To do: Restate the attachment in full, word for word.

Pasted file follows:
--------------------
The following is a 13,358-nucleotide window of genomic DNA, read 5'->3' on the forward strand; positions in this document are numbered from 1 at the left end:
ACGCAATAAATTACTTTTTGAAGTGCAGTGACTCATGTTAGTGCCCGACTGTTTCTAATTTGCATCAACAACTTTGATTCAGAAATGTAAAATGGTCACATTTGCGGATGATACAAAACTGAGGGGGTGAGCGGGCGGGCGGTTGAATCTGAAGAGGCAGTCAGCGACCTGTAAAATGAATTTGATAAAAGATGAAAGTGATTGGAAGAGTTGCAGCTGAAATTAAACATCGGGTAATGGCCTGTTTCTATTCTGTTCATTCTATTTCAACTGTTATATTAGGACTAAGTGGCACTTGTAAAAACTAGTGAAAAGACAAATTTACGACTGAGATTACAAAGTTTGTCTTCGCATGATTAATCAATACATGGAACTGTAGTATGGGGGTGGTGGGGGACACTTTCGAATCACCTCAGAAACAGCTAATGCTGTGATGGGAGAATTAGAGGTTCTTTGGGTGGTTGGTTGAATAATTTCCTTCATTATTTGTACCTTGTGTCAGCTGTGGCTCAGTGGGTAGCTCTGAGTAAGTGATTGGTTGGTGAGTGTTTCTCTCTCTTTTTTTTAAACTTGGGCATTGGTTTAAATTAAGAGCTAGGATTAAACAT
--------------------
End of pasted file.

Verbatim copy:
The following is a 13,358-nucleotide window of genomic DNA, read 5'->3' on the forward strand; positions in this document are numbered from 1 at the left end:
ACGCAATAAATTACTTTTTGAAGTGCAGTGACTCATGTTAGTGCCCGACTGTTTCTAATTTGCATCAACAACTTTGATTCAGAAATGTAAAATGGTCACATTTGCGGATGATACAAAACTGAGGGGGTGAGCGGGCGGGCGGTTGAATCTGAAGAGGCAGTCAGCGACCTGTAAAATGAATTTGATAAAAGATGAAAGTGATTGGAAGAGTTGCAGCTGAAATTAAACATCGGGTAATGGCCTGTTTCTATTCTGTTCATTCTATTTCAACTGTTATATTAGGACTAAGTGGCACTTGTAAAAACTAGTGAAAAGACAAATTTACGACTGAGATTACAAAGTTTGTCTTCGCATGATTAATCAATACATGGAACTGTAGTATGGGGGTGGTGGGGGACACTTTCGAATCACCTCAGAAACAGCTAATGCTGTGATGGGAGAATTAGAGGTTCTTTGGGTGGTTGGTTGAATAATTTCCTTCATTATTTGTACCTTGTGTCAGCTGTGGCTCAGTGGGTAGCTCTGAGTAAGTGATTGGTTGGTGAGTGTTTCTCTCTCTTTTTTTTAAACTTGGGCATTGGTTTAAATTAAGAGCTAGGATTAAACAT